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Numbers to know as the Bears season sputters to an end

20 years of futility. Why the Bears are lumped in with the Lions, Raiders, Cardinals and Browns.

Welcome back to “The Blitz Package,” your weekly destination for notable news, nuggets and intriguing Chicago Bears storylines. This week’s topic: the important statistical developments to keep an eye on during the season’s otherwise depressing home stretch.

Three games remain. Three mostly meaningful, potentially demoralizing, no-chance-of-being-canceled games.

So the Bears will press on with their disappointing season, hosting the Saints on Monday night, following with a home game against the Lions on Dec. 21 and closing the season in Minneapolis against the Vikings. Outdoors. On Dec. 28. In a showcase of two teams without playoff hopes.

Let’s just say, no one at Halas Hall is channeling their inner Bart Scott right now.

That said, there are still a handful of interesting plotlines to track and numbers to know. So with three games remaining, here are a dozen digits to refresh yourself on.

3,838: That’s the Bears’ single-season franchise record for passing yards, set in 1995 by Erik Kramer. Don’t look now, but that record seems destined to fall this month -- perhaps as early as Monday night. Jay Cutler currently has 3,446 passing yards through 13 games, needing just 393 more to pass Kramer. What cruel irony for the Bears it would be to have their passing yards mark broken in a season widely ridiculed for its shaky quarterback play and offensive failures.

378: That’s how many points the Bears’ defense has allowed so far this season, most by any team in the NFL. It also puts the Bears on track to give up more than 400 points in a season for just the third time in franchise history. The only other teams to do so? The 1997 Bears, which allowed 421 and the 2013 squad, which gave up 478. If you’re keeping track, 2013 wasn’t all that long ago.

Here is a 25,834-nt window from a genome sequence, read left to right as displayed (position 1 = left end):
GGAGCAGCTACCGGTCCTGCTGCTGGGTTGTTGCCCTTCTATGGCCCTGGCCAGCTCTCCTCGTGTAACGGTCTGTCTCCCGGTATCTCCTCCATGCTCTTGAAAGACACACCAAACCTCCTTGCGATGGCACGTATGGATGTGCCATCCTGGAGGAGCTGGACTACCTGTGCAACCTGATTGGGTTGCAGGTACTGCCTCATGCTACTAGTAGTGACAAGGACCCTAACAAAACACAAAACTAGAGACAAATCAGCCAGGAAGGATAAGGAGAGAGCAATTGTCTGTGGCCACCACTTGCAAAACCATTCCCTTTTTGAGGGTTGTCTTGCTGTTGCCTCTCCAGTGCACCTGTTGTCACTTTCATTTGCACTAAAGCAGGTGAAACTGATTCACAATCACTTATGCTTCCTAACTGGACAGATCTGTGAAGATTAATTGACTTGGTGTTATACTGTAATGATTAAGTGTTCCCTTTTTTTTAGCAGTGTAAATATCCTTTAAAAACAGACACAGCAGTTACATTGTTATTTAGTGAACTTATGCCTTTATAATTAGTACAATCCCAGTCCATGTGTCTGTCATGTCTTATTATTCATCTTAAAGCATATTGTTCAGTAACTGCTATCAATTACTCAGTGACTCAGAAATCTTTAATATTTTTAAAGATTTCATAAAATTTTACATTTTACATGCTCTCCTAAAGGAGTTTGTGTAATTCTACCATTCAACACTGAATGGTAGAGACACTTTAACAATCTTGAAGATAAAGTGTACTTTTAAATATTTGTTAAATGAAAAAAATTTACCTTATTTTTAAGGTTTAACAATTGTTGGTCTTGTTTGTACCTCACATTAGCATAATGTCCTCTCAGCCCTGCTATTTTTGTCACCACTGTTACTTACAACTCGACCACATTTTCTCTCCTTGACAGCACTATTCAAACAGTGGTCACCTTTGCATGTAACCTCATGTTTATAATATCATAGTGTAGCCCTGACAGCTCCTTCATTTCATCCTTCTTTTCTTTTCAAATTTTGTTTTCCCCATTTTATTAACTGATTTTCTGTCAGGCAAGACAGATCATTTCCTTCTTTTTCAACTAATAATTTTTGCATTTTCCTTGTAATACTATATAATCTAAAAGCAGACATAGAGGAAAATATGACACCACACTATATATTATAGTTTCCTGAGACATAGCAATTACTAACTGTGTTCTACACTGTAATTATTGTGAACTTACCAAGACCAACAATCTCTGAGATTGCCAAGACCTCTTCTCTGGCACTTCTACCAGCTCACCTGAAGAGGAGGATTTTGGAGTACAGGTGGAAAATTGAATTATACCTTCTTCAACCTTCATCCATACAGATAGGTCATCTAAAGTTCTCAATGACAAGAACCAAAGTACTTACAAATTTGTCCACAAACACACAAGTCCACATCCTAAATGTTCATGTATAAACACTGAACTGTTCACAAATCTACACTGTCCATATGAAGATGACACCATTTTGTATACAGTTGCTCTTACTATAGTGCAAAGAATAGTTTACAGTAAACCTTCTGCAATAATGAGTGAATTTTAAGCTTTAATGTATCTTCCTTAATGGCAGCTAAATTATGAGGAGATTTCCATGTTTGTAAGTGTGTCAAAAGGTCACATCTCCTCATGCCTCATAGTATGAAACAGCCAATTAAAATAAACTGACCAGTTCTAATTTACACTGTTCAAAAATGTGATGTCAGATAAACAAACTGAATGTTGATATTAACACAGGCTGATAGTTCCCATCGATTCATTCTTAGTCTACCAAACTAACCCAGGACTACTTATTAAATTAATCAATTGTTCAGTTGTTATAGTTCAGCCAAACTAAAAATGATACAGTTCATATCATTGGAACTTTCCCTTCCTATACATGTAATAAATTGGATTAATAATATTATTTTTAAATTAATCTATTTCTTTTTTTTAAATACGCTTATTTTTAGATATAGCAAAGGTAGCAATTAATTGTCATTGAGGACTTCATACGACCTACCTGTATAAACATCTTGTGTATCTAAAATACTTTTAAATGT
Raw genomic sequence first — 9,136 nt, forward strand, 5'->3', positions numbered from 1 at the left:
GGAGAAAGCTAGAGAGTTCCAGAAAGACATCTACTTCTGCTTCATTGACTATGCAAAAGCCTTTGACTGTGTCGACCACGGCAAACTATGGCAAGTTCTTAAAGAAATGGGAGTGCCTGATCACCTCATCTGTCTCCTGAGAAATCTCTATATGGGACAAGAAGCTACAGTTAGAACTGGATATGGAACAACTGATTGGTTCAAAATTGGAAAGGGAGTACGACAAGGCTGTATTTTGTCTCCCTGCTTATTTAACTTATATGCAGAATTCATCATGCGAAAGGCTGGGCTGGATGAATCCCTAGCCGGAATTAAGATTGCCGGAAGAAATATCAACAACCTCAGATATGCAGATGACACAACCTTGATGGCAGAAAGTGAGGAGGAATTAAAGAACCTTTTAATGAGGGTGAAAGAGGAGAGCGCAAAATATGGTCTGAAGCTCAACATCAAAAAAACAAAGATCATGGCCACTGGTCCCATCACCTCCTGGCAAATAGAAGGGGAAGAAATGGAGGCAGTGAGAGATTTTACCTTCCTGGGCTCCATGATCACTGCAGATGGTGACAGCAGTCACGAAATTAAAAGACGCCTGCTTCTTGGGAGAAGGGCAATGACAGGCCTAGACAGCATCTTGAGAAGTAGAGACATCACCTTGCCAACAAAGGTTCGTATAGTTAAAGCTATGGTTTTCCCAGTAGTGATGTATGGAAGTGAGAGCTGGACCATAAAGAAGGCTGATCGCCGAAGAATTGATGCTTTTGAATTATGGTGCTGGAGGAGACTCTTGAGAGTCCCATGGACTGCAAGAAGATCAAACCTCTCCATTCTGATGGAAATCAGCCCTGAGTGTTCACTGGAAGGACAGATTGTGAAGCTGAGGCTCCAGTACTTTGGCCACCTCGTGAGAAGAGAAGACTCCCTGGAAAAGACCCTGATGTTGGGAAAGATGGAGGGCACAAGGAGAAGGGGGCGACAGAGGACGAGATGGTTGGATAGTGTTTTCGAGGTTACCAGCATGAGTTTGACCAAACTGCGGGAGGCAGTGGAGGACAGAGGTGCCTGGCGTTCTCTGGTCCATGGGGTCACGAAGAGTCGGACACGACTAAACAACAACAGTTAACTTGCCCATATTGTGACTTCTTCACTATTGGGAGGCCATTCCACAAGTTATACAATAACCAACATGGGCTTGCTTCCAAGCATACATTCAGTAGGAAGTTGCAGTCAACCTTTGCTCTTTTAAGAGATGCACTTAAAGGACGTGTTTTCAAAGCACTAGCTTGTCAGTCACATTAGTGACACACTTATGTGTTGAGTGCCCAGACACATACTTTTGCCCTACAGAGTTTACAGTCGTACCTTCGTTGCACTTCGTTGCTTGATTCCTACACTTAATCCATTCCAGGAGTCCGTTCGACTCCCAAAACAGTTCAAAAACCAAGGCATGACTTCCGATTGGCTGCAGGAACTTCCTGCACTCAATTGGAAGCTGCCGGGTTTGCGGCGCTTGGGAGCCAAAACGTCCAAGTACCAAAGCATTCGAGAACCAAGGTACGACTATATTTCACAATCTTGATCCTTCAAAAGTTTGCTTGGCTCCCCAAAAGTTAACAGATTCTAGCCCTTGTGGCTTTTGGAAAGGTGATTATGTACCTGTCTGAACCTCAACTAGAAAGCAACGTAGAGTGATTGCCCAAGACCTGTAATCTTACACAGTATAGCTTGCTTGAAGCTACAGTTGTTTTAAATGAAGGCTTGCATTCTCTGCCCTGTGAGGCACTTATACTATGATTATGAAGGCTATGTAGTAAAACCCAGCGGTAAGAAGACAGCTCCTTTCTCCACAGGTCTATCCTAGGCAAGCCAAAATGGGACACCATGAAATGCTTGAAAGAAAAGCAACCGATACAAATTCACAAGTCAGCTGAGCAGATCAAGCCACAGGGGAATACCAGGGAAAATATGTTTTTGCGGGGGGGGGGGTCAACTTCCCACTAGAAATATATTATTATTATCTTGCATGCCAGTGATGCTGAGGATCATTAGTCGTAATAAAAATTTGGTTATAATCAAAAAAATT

16: That’s how many times in the past 20 seasons, including this one, that the Bears have missed the playoffs, a sobering reality that leaves them in rare company in the NFC. Since 1995, the only teams to have fewer than five playoff appearances are the Lions (four), Bills (four), Redskins (four), Cardinals (three), Raiders (three), Texans (two) and Browns (one). The Lions and Bills are still alive to reach the postseason this season. The Browns entered the league as an expansion team in 1998. The Texans did so in 2002.

74: That’s the reception total of Martellus Bennett, a career high and the most of any tight end in the NFL. Immediately behind Bennett are New England’s Rob Gronkowski (73), Carolina’s Greg Olsen (71) and New Orleans’ Jimmy Graham (68). With his 74 catches adding up to 821 yards and 6 touchdowns, Bennett has to be in the discussion to earn a Pro Bowl invitation.

86: Speaking of receptions and Pro Bowlers, Matt Forte’s 86 catches not only lead the team, they put him in position to set a new NFL record for receptions by a running back. Larry Centers set that record in 1995 with the Cardinals with 101 grabs. The only other running back to reach 100 catches in a season was San Diego’s LaDainian Tomlinson in 2003.